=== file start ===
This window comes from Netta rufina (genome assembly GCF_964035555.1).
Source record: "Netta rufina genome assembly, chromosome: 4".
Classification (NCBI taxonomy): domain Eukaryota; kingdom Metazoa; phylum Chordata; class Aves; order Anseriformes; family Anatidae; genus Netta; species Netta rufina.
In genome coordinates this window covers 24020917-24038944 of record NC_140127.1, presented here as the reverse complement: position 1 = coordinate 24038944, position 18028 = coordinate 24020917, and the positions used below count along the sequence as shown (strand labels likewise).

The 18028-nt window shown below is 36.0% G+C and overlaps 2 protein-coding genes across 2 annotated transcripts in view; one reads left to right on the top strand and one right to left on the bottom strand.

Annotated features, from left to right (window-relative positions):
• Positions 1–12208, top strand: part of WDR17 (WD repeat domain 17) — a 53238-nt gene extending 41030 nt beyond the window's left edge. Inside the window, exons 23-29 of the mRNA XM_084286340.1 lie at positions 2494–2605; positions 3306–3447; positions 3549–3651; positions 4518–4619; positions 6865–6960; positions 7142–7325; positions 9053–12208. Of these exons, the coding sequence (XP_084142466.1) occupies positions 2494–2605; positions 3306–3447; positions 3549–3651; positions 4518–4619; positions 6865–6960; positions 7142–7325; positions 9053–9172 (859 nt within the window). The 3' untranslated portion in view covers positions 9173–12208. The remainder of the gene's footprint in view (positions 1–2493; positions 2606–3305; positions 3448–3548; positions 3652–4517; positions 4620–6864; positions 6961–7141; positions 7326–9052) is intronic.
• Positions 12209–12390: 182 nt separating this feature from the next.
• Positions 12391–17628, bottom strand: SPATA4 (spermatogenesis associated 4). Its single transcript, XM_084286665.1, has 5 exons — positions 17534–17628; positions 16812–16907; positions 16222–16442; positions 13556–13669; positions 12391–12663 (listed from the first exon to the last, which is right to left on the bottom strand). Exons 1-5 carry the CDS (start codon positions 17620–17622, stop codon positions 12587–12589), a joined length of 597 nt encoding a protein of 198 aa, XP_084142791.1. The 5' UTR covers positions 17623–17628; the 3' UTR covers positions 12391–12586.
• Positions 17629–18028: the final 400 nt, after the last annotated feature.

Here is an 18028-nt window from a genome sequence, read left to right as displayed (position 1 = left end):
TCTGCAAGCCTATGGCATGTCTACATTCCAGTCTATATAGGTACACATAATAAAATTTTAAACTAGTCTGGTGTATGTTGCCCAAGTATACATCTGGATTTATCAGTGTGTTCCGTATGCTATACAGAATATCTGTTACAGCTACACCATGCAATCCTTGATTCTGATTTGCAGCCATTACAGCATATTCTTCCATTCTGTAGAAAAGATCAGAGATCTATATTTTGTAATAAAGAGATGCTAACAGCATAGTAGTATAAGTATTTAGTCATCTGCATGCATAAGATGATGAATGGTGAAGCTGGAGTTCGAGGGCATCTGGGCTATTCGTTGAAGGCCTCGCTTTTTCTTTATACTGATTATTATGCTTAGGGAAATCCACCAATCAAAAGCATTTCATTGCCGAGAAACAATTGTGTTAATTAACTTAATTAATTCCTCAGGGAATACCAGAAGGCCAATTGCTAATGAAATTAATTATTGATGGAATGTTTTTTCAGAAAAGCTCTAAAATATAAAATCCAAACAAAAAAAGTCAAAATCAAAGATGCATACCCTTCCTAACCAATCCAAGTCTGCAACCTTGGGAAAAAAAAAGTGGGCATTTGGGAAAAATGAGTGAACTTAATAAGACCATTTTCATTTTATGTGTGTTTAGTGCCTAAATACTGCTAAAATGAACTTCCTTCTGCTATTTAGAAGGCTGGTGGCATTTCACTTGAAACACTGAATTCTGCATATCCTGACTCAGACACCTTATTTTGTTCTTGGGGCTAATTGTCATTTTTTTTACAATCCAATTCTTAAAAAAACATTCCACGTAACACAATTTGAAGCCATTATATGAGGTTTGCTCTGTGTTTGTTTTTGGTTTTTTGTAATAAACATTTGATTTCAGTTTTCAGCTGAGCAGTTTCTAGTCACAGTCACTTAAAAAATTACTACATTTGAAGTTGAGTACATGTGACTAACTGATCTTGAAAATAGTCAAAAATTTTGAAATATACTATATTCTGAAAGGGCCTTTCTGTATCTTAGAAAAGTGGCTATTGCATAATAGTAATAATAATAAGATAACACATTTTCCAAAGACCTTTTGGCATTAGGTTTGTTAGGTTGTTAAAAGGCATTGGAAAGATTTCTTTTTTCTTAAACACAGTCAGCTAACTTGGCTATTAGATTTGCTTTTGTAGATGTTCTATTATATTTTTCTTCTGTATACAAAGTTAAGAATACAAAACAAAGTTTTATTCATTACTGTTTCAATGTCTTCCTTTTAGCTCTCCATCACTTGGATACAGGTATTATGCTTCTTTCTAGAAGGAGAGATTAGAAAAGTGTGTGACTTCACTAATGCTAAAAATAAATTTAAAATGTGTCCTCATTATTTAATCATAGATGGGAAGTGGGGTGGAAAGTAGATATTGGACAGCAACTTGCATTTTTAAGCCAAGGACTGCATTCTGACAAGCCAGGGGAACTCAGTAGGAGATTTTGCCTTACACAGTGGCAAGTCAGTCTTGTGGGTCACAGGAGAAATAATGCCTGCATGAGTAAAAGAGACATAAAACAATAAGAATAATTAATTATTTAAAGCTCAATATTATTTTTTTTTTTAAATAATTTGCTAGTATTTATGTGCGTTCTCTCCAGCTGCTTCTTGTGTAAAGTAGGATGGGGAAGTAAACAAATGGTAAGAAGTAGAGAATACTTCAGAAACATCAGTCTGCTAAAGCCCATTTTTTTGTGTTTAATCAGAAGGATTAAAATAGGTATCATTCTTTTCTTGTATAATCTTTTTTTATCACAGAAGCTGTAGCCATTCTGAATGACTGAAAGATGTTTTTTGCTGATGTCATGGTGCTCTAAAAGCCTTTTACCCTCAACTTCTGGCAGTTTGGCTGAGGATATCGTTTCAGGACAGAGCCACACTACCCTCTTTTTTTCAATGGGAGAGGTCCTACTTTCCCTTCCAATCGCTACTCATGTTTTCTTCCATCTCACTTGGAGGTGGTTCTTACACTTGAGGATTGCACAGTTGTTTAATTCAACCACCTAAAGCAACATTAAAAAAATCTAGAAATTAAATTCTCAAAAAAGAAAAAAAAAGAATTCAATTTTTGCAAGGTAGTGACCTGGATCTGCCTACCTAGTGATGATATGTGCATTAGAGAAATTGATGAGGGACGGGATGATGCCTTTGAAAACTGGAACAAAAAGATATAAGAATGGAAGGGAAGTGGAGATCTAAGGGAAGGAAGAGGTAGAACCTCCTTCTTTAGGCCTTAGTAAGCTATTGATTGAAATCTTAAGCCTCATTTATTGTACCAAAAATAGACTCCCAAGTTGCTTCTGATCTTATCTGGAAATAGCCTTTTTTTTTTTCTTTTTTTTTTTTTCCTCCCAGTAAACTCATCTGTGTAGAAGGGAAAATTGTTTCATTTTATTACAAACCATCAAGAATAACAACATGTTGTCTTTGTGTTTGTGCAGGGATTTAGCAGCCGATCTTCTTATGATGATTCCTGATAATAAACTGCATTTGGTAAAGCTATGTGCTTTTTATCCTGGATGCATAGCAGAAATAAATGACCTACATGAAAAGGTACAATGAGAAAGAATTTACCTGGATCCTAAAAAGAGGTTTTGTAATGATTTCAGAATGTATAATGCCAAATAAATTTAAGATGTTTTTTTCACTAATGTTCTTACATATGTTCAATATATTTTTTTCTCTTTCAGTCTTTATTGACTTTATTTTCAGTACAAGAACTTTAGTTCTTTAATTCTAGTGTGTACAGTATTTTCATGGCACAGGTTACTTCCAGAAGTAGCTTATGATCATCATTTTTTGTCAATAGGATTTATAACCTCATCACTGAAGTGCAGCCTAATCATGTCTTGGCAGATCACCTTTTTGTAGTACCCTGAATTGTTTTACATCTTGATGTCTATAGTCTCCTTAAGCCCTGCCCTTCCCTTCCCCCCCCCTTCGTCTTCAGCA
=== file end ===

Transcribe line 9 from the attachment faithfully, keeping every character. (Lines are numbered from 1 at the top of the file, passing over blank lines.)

• Positions 12391–17628, bottom strand: SPATA4 (spermatogenesis associated 4). Its single transcript, XM_084286665.1, has 5 exons — positions 17534–17628; positions 16812–16907; positions 16222–16442; positions 13556–13669; positions 12391–12663 (listed from the first exon to the last, which is right to left on the bottom strand). Exons 1-5 carry the CDS (start codon positions 17620–17622, stop codon positions 12587–12589), a joined length of 597 nt encoding a protein of 198 aa, XP_084142791.1. The 5' UTR covers positions 17623–17628; the 3' UTR covers positions 12391–12586.